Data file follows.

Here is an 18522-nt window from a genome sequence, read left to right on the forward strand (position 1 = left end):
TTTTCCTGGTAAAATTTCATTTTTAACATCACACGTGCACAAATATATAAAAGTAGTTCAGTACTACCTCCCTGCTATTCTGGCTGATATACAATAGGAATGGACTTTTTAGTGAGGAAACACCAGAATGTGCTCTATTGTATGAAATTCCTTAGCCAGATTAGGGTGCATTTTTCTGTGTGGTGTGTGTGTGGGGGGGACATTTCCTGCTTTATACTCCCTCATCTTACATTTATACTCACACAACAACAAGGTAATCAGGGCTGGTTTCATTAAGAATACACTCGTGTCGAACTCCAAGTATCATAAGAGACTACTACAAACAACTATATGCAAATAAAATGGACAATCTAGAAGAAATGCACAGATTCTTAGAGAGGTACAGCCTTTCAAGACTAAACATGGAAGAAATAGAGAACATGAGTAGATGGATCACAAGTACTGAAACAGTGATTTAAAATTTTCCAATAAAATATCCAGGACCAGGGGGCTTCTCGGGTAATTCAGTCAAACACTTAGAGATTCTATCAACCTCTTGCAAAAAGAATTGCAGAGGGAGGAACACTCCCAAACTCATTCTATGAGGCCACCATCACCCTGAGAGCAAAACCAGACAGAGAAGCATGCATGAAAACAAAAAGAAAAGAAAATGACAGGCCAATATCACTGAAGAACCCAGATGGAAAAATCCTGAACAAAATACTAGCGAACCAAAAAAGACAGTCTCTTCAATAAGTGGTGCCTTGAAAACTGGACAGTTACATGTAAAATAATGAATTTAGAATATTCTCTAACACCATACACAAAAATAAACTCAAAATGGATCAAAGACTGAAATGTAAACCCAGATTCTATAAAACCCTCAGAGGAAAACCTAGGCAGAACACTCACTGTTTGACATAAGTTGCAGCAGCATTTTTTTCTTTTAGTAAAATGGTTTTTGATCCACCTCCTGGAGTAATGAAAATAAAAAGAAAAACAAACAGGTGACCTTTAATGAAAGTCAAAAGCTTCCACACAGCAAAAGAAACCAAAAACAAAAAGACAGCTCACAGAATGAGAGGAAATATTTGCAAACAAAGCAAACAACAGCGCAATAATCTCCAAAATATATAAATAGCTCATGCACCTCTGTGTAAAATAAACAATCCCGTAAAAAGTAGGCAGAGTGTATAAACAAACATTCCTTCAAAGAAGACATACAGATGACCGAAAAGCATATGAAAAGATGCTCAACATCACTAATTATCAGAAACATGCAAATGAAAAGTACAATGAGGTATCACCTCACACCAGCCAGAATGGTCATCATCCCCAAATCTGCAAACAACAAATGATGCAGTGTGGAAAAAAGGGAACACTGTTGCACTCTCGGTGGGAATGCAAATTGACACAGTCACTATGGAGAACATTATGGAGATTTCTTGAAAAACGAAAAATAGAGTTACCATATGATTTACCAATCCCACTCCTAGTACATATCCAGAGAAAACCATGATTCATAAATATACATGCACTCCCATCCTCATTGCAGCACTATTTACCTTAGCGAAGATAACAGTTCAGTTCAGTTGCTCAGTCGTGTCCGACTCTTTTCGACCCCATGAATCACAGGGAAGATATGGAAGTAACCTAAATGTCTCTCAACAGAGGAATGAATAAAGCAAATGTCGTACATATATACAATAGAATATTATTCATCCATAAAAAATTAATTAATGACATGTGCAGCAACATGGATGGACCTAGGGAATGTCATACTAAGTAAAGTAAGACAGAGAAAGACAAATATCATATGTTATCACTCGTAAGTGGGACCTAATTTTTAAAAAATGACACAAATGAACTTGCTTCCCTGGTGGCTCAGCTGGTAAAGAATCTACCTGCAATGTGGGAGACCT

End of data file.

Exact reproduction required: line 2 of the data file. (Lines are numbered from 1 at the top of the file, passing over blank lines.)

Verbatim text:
TTTTCCTGGTAAAATTTCATTTTTAACATCACACGTGCACAAATATATAAAAGTAGTTCAGTACTACCTCCCTGCTATTCTGGCTGATATACAATAGGAATGGACTTTTTAGTGAGGAAACACCAGAATGTGCTCTATTGTATGAAATTCCTTAGCCAGATTAGGGTGCATTTTTCTGTGTGGTGTGTGTGTGGGGGGGACATTTCCTGCTTTATACTCCCTCATCTTACATTTATACTCACACAACAACAAGGTAATCAGGGCTGGTTTCATTAAGAATACACTCGTGTCGAACTCCAAGTATCATAAGAGACTACTACAAACAACTATATGCAAATAAAATGGACAATCTAGAAGAAATGCACAGATTCTTAGAGAGGTACAGCCTTTCAAGACTAAACATGGAAGAAATAGAGAACATGAGTAGATGGATCACAAGTACTGAAACAGTGATTTAAAATTTTCCAATAAAATATCCAGGACCAGGGGGCTTCTCGGGTAATTCAGTCAAACACTTAGAGATTCTATCAACCTCTTGCAAAAAGAATTGCAGAGGGAGGAACACTCCCAAACTCATTCTATGAGGCCACCATCACCCTGAGAGCAAAACCAGACAGAGAAGCATGCATGAAAACAAAAAGAAAAGAAAATGACAGGCCAATATCACTGAAGAACCCAGATGGAAAAATCCTGAACAAAATACTAGCGAACCAAAAAAGACAGTCTCTTCAATAAGTGGTGCCTTGAAAACTGGACAGTTACATGTAAAATAATGAATTTAGAATATTCTCTAACACCATACACAAAAATAAACTCAAAATGGATCAAAGACTGAAATGTAAACCCAGATTCTATAAAACCCTCAGAGGAAAACCTAGGCAGAACACTCACTGTTTGACATAAGTTGCAGCAGCATTTTTTTCTTTTAGTAAAATGGTTTTTGATCCACCTCCTGGAGTAATGAAAATAAAAAGAAAAACAAACAGGTGACCTTTAATGAAAGTCAAAAGCTTCCACACAGCAAAAGAAACCAAAAACAAAAAGACAGCTCACAGAATGAGAGGAAATATTTGCAAACAAAGCAAACAACAGCGCAATAATCTCCAAAATATATAAATAGCTCATGCACCTCTGTGTAAAATAAACAATCCCGTAAAAAGTAGGCAGAGTGTATAAACAAACATTCCTTCAAAGAAGACATACAGATGACCGAAAAGCATATGAAAAGATGCTCAACATCACTAATTATCAGAAACATGCAAATGAAAAGTACAATGAGGTATCACCTCACACCAGCCAGAATGGTCATCATCCCCAAATCTGCAAACAACAAATGATGCAGTGTGGAAAAAAGGGAACACTGTTGCACTCTCGGTGGGAATGCAAATTGACACAGTCACTATGGAGAACATTATGGAGATTTCTTGAAAAACGAAAAATAGAGTTACCATATGATTTACCAATCCCACTCCTAGTACATATCCAGAGAAAACCATGATTCATAAATATACATGCACTCCCATCCTCATTGCAGCACTATTTACCTTAGCGAAGATAACAGTTCAGTTCAGTTGCTCAGTCGTGTCCGACTCTTTTCGACCCCATGAATCACAGGGAAGATATGGAAGTAACCTAAATGTCTCTCAACAGAGGAATGAATAAAGCAAATGTCGTACATATATACAATAGAATATTATTCATCCATAAAAAATTAATTAATGACATGTGCAGCAACATGGATGGACCTAGGGAATGTCATACTAAGTAAAGTAAGACAGAGAAAGACAAATATCATATGTTATCACTCGTAAGTGGGACCTAATTTTTAAAAAATGACACAAATGAACTTGCTTCCCTGGTGGCTCAGCTGGTAAAGAATCTACCTGCAATGTGGGAGACCT